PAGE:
then $A' = A - S + \{\sum_S \alpha\}$ is admissible (with graph $\Gamma(A')$ obtained by collapsing the subgraph $\Gamma(S)$ to a single vertex).
\item Show that $\Gamma(A)$ cannot contain any of the following graphs as subgraphs:
$$\begin{matrix}\begin{tikzpicture}
\foreach \x in {0, 1, 2, 4, 5,6}{\node[C] (\x) at (\x,0) {};}
\draw[thick] (1) to (2) to (2.5,0) (3.5,0) to (4) to (5);
\draw[thick, double distance=2pt] (0) to (1) (5) to (6);
\node at (3,0) {$\cdots$};
\end{tikzpicture}\end{matrix}$$
$$\begin{matrix}\begin{tikzpicture}
\foreach \x in {0, 1, 2, 4, 5}{\node[C] (\x) at (\x,0) {};}
\node[C] (6a) at (6,-.5) {}; \node[C] (6b) at (6,.5) {};
\draw[thick] (1) to (2) to (2.5,0) (3.5,0) to (4) to (5) to (6a) (5) to (6b);
\draw[thick, double distance=2pt] (0) to (1);
\node at (3,0) {$\cdots$};
\end{tikzpicture}\end{matrix}$$
$$\begin{matrix}\begin{tikzpicture}
\foreach \x in {1, 2, 4, 5}{\node[C] (\x) at (\x,0) {};}
\node[C] (6a) at (6,-.5) {}; \node[C] (6b) at (6,.5) {};
\node[C] (0a) at (0,-.5) {}; \node[C] (0b) at (0,.5) {};
\draw[thick] (0b) to (1) (0a) to (1) to (2) to (2.5,0) (3.5,0) to (4) to (5) to (6a) (5) to (6b);
\node at (3,0) {$\cdots$};
\end{tikzpicture}\end{matrix}$$
[Use the previous part]
\item Show that the only remaining possible graphs associated to admissible sets are of one of the following four forms:
$$\begin{matrix}\begin{tikzpicture}
\node[C] (i) at (0,0) {};
\node[C] (j) at (1,0) {};
\draw[thick, double distance=3pt] (i) to (j);
\draw[thick] (i) to (j);
\end{tikzpicture}\end{matrix} $$
$$\begin{matrix}\begin{tikzpicture}
\foreach \x in {0, 1, 2, 4, 5}{\node[C] (\x) at (\x,0) {};}
\draw[thick] (0) to (1) to (2) to (2.5,0) (3.5,0) to (4) to (5);
\node at (3,0) {$\cdots$};
\end{tikzpicture}\end{matrix}$$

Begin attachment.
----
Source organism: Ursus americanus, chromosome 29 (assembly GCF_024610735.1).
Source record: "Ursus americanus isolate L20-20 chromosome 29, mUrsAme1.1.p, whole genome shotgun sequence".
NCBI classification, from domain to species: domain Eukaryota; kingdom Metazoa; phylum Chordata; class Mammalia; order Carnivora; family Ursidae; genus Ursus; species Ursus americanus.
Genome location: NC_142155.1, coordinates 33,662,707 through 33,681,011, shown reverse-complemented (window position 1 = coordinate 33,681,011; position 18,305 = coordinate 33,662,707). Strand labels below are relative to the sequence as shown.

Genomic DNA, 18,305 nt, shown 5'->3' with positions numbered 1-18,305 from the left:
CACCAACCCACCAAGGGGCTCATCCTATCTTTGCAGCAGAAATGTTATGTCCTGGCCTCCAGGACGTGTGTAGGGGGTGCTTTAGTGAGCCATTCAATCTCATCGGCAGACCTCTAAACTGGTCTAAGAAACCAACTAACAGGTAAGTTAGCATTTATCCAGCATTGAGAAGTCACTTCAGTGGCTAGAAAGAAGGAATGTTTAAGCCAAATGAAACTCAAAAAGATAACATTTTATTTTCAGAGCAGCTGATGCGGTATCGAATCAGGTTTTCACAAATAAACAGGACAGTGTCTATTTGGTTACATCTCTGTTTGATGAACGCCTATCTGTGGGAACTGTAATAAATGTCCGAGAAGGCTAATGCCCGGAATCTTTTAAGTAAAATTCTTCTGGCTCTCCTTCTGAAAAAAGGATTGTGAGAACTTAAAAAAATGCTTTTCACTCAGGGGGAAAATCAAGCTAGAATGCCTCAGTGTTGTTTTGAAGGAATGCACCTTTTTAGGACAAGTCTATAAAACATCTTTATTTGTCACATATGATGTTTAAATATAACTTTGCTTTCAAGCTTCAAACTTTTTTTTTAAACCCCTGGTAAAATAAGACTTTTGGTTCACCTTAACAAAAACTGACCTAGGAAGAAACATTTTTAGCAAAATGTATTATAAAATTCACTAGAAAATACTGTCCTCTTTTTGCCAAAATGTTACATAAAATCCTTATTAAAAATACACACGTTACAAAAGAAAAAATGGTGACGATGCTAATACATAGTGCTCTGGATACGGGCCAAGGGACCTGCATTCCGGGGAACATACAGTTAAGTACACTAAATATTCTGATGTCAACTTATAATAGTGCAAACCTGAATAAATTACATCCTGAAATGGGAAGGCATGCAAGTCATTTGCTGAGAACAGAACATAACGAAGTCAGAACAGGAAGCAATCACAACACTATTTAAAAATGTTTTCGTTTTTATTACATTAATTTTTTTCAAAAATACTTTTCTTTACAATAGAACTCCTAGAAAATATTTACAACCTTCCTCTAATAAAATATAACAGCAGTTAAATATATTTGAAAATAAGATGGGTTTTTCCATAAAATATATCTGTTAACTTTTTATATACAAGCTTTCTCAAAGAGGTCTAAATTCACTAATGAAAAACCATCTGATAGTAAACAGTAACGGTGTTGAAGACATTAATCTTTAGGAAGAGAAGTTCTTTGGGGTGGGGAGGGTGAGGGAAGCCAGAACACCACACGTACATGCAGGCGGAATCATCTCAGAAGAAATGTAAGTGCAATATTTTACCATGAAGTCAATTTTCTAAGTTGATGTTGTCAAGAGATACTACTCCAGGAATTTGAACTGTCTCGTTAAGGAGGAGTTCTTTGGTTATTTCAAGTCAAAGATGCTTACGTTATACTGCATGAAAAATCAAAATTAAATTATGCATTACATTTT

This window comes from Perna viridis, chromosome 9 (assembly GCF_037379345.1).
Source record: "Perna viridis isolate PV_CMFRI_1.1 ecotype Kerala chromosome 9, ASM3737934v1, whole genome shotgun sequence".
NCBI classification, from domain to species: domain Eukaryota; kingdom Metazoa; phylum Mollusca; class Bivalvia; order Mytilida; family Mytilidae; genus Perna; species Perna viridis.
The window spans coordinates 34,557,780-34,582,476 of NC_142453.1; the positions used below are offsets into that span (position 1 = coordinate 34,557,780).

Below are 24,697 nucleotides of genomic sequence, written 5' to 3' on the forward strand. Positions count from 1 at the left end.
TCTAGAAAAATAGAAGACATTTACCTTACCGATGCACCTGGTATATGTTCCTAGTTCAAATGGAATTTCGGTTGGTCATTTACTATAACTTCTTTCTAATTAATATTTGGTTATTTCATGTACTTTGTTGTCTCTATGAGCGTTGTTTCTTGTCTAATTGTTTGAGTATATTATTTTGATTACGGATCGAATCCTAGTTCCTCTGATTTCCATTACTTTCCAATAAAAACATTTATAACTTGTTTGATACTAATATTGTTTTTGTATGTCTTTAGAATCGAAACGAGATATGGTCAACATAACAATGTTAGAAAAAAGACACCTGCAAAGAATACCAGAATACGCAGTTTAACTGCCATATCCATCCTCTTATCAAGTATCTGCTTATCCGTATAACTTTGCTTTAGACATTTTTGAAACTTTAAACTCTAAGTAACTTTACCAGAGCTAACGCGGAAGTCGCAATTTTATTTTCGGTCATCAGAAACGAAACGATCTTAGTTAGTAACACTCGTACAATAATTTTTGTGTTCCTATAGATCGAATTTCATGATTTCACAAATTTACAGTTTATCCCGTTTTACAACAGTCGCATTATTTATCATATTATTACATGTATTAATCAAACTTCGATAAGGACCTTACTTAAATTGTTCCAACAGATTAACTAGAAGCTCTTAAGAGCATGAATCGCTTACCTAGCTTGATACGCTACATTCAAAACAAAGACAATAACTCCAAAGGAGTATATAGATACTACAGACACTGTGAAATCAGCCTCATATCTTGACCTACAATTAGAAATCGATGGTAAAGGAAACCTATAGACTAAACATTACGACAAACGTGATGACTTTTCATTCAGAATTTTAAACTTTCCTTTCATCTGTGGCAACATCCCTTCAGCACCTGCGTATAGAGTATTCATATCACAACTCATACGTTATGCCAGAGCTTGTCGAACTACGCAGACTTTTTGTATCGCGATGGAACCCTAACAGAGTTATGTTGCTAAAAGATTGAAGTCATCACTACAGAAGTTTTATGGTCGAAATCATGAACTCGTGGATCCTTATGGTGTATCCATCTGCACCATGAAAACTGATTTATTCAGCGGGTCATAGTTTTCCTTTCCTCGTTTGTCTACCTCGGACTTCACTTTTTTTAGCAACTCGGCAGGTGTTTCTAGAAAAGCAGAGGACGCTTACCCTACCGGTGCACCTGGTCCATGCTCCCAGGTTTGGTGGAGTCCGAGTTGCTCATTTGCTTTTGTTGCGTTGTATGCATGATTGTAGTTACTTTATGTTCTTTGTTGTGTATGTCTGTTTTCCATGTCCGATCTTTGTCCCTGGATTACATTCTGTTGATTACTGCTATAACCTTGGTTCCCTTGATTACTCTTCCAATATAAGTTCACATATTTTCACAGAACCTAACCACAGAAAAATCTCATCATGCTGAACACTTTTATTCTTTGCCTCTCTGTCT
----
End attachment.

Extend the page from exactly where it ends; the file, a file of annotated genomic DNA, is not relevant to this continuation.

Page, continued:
$$\begin{matrix}\begin{tikzpicture}
\foreach \x in {1, 2, 3, 4,...,8}{\node[C] (\x) at (\x,0) {};}
\draw[thick] (1) to (2) to (2.2,0) (2.8,0) to (3) to (4)
(5) to (6) to (6.2,0) (6.8,0) to (7) to (8);
\draw[thick, double distance=2pt] (4) to (5);
\node at (2.5,0) {$\cdots$}; \node at (6.5,0) {$\cdots$};
\end{tikzpicture}\end{matrix}$$
$$\begin{matrix}\begin{tikzpicture}
\foreach \x in {1, 2, 3, 4}{\node[C] (\x) at (\x-4,0) {};}
\foreach \x in {1, 2, 3}{
\node[C] (u\x) at (15:\x) {};
\node[C] (d\x) at (-15:\x) {};}
\draw[thick] (1) to (2) to (2.2-4,0) (2.8-4,0) to (3) to (4)
(4) to (u1) to (15:1.2) (15:1.8) to (u2) to (u3)
(4) to (d1) to (-15:1.2) (-15:1.8) to (d2) to (d3);
\node at (2.5-4,0) {$\cdots$};
\node[rotate=15] at (15:1.5) {$\cdots$};
\node[rotate=-15] at (-15:1.5) {$\cdots$};
\end{tikzpicture}\end{matrix}$$
\item Show the only possible graphs of the third type are
$$\begin{matrix}\begin{tikzpicture}
\foreach \x in {1, 2, 3, 4,5}{\node[C] (\x) at (\x,0) {};}
\draw[thick] (1) to (2) to (2.2,0) (2.8,0) to (3) to (4);
\draw[thick, double distance=2pt] (4) to (5);
\node at (2.5,0) {$\cdots$};
\end{tikzpicture}\end{matrix}
\qquad \text{and} \qquad
\begin{matrix}\begin{tikzpicture}
\foreach \x in {1, 2, 3, 4}{\node[C] (\x) at (\x,0) {};}
\draw[thick] (1) to (2) (3) to (4);
\draw[thick, double distance=2pt] (2) to (3);